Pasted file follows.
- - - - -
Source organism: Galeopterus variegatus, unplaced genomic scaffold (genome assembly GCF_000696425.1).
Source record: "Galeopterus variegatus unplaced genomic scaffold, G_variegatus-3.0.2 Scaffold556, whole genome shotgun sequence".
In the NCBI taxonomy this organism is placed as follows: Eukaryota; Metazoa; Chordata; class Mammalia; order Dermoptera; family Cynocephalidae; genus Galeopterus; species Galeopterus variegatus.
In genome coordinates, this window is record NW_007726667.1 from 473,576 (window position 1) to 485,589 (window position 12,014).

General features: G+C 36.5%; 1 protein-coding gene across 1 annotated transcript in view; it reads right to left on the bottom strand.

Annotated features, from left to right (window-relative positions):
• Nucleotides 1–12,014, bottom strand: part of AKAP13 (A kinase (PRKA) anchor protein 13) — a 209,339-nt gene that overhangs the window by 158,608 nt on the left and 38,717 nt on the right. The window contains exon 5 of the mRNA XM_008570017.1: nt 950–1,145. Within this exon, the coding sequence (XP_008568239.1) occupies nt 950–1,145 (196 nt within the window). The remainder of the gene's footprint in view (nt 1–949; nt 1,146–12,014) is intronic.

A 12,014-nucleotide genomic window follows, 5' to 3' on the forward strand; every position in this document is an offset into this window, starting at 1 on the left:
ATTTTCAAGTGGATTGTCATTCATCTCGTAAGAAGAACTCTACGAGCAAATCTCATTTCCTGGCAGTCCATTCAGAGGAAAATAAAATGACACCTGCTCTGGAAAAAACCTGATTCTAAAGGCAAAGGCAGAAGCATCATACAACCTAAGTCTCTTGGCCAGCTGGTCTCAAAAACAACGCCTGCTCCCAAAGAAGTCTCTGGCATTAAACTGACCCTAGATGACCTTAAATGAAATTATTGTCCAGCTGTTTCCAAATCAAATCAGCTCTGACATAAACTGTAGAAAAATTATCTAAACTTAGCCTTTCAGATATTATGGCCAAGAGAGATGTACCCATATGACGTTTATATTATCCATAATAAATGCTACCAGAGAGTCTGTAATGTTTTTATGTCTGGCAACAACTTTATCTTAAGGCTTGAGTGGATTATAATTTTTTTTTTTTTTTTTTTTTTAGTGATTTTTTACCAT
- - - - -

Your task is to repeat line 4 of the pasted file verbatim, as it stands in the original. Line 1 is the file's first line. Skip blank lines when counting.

In genome coordinates, this window is record NW_007726667.1 from 473,576 (window position 1) to 485,589 (window position 12,014).